EPSRC Reference: 
EP/P002838/1 
Title: 
Methodology for HighDimensional Multivariate Extremes 
Principal Investigator: 
Wadsworth, Dr J 
Other Investigators: 

Researcher CoInvestigators: 

Project Partners: 

Department: 
Mathematics and Statistics 
Organisation: 
Lancaster University 
Scheme: 
EPSRC Fellowship 
Starts: 
01 October 2016 
Ends: 
30 September 2019 
Value (£): 
239,347

EPSRC Research Topic Classifications: 
Statistics & Appl. Probability 


EPSRC Industrial Sector Classifications: 
No relevance to Underpinning Sectors 


Related Grants: 

Panel History: 

Summary on Grant Application Form 
Most people accept that there are risks in our daytoday lives. However, we also expect that these risks are managed so that the probability of catastrophe is acceptably low, without infringing on our ability to get on with daily life. For example, we could perhaps eliminate flooding by building very high flood defences on all riverbanks, but we choose not to because this would be disproportionate to the risk: diverting money from other necessary services, and creating other inconveniences.
In order to manage the risk proportionately, we need to be well informed about the probability of such rare but disastrous events. The question is how can we do this when we may never have witnessed an event of the size we with to protect against? Extreme value theory is the probabilistic theory of rare events, and provides a rational framework for drawing inference about the likelihood of future extremes given data on past extremes. Models for extremes of a single variable (e.g. river flow at a particular gauging station) are relatively well developed. However, most catastrophic events occur when extremes of different variables combine, or aggregate over space. In order to fully understand the risks we therefore need multivariate and spatial models, and in order that these models produce reliable estimates, they should be motivated by extreme value theory.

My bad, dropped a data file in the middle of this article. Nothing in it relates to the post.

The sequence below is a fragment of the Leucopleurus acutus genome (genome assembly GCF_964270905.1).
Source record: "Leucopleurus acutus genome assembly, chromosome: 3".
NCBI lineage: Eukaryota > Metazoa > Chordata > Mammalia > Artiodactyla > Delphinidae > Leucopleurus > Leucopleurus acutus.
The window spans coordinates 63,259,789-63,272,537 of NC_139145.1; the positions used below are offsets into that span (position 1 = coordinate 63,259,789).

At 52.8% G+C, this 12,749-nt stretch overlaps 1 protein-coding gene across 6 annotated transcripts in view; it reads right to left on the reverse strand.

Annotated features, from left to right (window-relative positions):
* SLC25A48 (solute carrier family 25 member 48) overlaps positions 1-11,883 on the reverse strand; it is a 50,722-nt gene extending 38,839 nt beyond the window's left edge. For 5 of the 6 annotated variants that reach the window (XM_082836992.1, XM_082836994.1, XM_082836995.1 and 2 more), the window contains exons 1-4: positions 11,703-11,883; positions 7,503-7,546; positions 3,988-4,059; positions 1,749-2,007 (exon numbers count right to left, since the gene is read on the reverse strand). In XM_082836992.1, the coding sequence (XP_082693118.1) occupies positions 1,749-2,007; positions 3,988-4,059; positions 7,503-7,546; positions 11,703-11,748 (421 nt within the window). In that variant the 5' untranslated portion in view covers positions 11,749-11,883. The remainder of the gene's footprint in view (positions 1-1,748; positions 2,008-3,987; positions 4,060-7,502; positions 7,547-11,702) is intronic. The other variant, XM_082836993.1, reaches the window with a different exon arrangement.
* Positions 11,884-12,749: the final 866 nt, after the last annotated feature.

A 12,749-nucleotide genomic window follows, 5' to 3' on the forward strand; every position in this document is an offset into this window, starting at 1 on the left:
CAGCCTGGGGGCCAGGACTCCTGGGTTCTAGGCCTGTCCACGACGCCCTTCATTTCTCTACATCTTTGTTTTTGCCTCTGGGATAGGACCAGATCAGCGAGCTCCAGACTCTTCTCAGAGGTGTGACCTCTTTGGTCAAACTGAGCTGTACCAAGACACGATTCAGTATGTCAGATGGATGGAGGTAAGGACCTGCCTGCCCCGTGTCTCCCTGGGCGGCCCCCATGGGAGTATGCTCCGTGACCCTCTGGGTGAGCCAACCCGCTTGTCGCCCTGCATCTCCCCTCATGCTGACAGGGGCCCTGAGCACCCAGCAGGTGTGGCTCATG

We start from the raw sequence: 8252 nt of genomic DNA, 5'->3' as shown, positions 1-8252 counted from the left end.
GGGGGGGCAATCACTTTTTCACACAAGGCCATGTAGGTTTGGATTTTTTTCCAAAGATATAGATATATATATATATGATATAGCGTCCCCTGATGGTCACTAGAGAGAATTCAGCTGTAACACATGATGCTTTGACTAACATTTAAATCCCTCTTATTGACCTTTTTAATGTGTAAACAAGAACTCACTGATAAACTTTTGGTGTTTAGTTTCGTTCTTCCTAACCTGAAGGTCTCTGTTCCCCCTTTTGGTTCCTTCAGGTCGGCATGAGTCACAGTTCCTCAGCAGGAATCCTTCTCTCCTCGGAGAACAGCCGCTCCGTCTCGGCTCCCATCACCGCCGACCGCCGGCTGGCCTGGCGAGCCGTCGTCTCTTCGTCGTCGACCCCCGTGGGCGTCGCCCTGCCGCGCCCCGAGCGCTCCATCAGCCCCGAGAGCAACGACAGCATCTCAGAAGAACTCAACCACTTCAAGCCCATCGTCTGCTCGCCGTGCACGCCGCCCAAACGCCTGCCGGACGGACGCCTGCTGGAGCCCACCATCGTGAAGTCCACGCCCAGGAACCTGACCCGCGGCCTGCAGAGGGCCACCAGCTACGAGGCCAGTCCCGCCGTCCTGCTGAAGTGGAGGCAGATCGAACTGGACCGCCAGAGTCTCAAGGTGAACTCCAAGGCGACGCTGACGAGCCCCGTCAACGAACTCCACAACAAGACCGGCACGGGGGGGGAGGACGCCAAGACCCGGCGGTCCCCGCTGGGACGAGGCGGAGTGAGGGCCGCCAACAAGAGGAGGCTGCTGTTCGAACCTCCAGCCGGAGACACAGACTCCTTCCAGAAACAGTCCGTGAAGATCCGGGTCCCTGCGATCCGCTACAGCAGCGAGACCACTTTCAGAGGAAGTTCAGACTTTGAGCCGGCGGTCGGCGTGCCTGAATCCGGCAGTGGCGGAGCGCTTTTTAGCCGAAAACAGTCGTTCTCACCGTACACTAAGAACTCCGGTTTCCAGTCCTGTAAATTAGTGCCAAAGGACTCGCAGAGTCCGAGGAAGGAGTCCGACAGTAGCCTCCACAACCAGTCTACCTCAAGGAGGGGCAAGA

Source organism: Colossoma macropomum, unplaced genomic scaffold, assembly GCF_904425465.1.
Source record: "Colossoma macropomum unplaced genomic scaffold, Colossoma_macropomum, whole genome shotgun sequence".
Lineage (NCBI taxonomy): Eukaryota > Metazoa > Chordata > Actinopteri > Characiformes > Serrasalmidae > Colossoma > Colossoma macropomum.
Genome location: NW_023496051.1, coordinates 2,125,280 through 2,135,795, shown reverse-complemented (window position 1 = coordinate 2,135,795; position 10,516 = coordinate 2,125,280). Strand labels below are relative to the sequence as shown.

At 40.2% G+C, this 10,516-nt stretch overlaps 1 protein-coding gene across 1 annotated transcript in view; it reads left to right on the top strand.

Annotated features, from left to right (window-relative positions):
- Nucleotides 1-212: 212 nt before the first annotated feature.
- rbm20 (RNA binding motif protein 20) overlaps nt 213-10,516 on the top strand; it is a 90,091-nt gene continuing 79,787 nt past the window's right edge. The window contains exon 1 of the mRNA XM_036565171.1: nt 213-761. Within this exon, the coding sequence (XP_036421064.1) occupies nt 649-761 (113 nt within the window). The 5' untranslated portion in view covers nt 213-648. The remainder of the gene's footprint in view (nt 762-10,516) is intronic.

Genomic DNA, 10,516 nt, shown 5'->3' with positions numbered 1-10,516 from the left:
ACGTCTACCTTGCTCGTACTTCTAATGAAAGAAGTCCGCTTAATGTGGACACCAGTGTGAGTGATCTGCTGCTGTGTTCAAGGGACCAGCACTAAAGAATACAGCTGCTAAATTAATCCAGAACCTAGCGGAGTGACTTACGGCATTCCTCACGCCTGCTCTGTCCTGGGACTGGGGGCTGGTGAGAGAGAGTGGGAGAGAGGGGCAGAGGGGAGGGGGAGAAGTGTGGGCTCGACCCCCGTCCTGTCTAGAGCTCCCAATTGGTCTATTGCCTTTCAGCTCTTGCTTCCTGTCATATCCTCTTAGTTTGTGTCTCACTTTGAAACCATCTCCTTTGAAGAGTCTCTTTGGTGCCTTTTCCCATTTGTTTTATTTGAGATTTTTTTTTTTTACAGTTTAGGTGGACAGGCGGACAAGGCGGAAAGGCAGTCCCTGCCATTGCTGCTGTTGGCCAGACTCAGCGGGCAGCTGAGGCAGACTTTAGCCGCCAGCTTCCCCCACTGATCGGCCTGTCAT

The multivariate and spatial extreme value models that are commonly used today suffer from restrictive assumptions and / or can only be applied to very low dimensions (e.g. to the joint extremes of two variables). The goal of this project is to build new models for multivariate and spatial extremes that are appropriate under more general assumptions, and to extremes of a greater number of variables, so that they are more applicable to the problems of interest. This will enable better estimation of the probability of extreme events, and thus improve our management of these risks.

Key Findings 
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Potential use in nonacademic contexts 
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Impacts 
Description 
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Summary 

Date Materialised 


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Project URL: 

Further Information: 

Organisation Website: 
http://www.lancs.ac.uk